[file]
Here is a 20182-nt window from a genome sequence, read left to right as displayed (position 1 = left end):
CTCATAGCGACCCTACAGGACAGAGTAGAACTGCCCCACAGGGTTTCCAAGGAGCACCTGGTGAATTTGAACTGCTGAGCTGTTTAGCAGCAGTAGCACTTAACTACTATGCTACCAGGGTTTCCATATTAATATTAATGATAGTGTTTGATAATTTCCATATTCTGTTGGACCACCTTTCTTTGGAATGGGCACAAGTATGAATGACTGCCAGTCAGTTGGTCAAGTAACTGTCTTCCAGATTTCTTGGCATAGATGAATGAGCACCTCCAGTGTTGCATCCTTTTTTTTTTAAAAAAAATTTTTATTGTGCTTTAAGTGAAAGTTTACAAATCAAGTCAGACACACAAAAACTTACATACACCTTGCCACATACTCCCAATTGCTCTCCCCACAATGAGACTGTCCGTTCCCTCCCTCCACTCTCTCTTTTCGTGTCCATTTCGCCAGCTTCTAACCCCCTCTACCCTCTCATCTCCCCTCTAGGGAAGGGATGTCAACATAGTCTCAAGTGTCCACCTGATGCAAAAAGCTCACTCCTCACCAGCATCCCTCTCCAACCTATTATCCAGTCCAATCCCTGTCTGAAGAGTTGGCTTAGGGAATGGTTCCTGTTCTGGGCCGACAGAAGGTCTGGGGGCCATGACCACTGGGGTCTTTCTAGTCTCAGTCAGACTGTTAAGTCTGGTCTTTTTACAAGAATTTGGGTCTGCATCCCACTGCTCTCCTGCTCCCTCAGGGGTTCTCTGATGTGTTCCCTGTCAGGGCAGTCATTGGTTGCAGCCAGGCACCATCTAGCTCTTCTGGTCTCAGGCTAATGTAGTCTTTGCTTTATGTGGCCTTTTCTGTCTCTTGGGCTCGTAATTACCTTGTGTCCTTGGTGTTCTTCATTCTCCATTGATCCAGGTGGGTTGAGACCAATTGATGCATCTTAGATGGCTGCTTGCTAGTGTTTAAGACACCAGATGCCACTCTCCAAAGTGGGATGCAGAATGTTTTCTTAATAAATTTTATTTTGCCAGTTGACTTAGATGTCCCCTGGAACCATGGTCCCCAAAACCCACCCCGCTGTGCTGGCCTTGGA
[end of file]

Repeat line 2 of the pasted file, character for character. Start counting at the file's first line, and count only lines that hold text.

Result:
CTCATAGCGACCCTACAGGACAGAGTAGAACTGCCCCACAGGGTTTCCAAGGAGCACCTGGTGAATTTGAACTGCTGAGCTGTTTAGCAGCAGTAGCACTTAACTACTATGCTACCAGGGTTTCCATATTAATATTAATGATAGTGTTTGATAATTTCCATATTCTGTTGGACCACCTTTCTTTGGAATGGGCACAAGTATGAATGACTGCCAGTCAGTTGGTCAAGTAACTGTCTTCCAGATTTCTTGGCATAGATGAATGAGCACCTCCAGTGTTGCATCCTTTTTTTTTTAAAAAAAATTTTTATTGTGCTTTAAGTGAAAGTTTACAAATCAAGTCAGACACACAAAAACTTACATACACCTTGCCACATACTCCCAATTGCTCTCCCCACAATGAGACTGTCCGTTCCCTCCCTCCACTCTCTCTTTTCGTGTCCATTTCGCCAGCTTCTAACCCCCTCTACCCTCTCATCTCCCCTCTAGGGAAGGGATGTCAACATAGTCTCAAGTGTCCACCTGATGCAAAAAGCTCACTCCTCACCAGCATCCCTCTCCAACCTATTATCCAGTCCAATCCCTGTCTGAAGAGTTGGCTTAGGGAATGGTTCCTGTTCTGGGCCGACAGAAGGTCTGGGGGCCATGACCACTGGGGTCTTTCTAGTCTCAGTCAGACTGTTAAGTCTGGTCTTTTTACAAGAATTTGGGTCTGCATCCCACTGCTCTCCTGCTCCCTCAGGGGTTCTCTGATGTGTTCCCTGTCAGGGCAGTCATTGGTTGCAGCCAGGCACCATCTAGCTCTTCTGGTCTCAGGCTAATGTAGTCTTTGCTTTATGTGGCCTTTTCTGTCTCTTGGGCTCGTAATTACCTTGTGTCCTTGGTGTTCTTCATTCTCCATTGATCCAGGTGGGTTGAGACCAATTGATGCATCTTAGATGGCTGCTTGCTAGTGTTTAAGACACCAGATGCCACTCTCCAAAGTGGGATGCAGAATGTTTTCTTAATAAATTTTATTTTGCCAGTTGACTTAGATGTCCCCTGGAACCATGGTCCCCAAAACCCACCCCGCTGTGCTGGCCTTGGA